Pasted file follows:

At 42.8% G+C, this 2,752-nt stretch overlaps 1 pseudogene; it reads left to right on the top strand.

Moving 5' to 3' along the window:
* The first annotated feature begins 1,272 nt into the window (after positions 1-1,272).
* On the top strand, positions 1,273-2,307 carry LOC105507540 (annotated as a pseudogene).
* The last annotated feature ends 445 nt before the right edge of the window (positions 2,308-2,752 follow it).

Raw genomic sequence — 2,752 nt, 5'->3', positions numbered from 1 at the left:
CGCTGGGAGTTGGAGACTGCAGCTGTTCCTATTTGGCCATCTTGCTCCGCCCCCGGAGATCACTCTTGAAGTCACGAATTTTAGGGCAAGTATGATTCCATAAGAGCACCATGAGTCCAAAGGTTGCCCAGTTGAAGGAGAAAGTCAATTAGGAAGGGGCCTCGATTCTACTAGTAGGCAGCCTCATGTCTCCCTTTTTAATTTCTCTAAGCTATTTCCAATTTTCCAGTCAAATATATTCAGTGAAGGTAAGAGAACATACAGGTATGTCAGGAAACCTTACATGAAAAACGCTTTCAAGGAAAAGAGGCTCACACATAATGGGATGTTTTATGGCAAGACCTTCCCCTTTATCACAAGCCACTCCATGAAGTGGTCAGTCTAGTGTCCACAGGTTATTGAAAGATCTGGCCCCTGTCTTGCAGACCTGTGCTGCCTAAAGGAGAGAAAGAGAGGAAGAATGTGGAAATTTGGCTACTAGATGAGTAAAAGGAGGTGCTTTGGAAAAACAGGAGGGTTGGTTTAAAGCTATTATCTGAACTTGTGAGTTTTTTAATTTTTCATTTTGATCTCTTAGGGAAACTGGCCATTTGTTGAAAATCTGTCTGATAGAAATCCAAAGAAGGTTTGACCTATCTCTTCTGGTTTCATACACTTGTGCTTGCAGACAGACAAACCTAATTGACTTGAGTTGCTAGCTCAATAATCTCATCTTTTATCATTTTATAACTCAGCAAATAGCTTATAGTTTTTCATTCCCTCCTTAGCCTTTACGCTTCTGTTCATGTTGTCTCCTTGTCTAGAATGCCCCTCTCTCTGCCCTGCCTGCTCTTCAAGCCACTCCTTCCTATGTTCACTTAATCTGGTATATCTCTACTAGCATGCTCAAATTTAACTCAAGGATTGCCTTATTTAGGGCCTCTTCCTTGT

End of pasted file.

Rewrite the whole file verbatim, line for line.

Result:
At 42.8% G+C, this 2,752-nt stretch overlaps 1 pseudogene; it reads left to right on the top strand.

Moving 5' to 3' along the window:
* The first annotated feature begins 1,272 nt into the window (after positions 1-1,272).
* On the top strand, positions 1,273-2,307 carry LOC105507540 (annotated as a pseudogene).
* The last annotated feature ends 445 nt before the right edge of the window (positions 2,308-2,752 follow it).

Raw genomic sequence — 2,752 nt, 5'->3', positions numbered from 1 at the left:
CGCTGGGAGTTGGAGACTGCAGCTGTTCCTATTTGGCCATCTTGCTCCGCCCCCGGAGATCACTCTTGAAGTCACGAATTTTAGGGCAAGTATGATTCCATAAGAGCACCATGAGTCCAAAGGTTGCCCAGTTGAAGGAGAAAGTCAATTAGGAAGGGGCCTCGATTCTACTAGTAGGCAGCCTCATGTCTCCCTTTTTAATTTCTCTAAGCTATTTCCAATTTTCCAGTCAAATATATTCAGTGAAGGTAAGAGAACATACAGGTATGTCAGGAAACCTTACATGAAAAACGCTTTCAAGGAAAAGAGGCTCACACATAATGGGATGTTTTATGGCAAGACCTTCCCCTTTATCACAAGCCACTCCATGAAGTGGTCAGTCTAGTGTCCACAGGTTATTGAAAGATCTGGCCCCTGTCTTGCAGACCTGTGCTGCCTAAAGGAGAGAAAGAGAGGAAGAATGTGGAAATTTGGCTACTAGATGAGTAAAAGGAGGTGCTTTGGAAAAACAGGAGGGTTGGTTTAAAGCTATTATCTGAACTTGTGAGTTTTTTAATTTTTCATTTTGATCTCTTAGGGAAACTGGCCATTTGTTGAAAATCTGTCTGATAGAAATCCAAAGAAGGTTTGACCTATCTCTTCTGGTTTCATACACTTGTGCTTGCAGACAGACAAACCTAATTGACTTGAGTTGCTAGCTCAATAATCTCATCTTTTATCATTTTATAACTCAGCAAATAGCTTATAGTTTTTCATTCCCTCCTTAGCCTTTACGCTTCTGTTCATGTTGTCTCCTTGTCTAGAATGCCCCTCTCTCTGCCCTGCCTGCTCTTCAAGCCACTCCTTCCTATGTTCACTTAATCTGGTATATCTCTACTAGCATGCTCAAATTTAACTCAAGGATTGCCTTATTTAGGGCCTCTTCCTTGT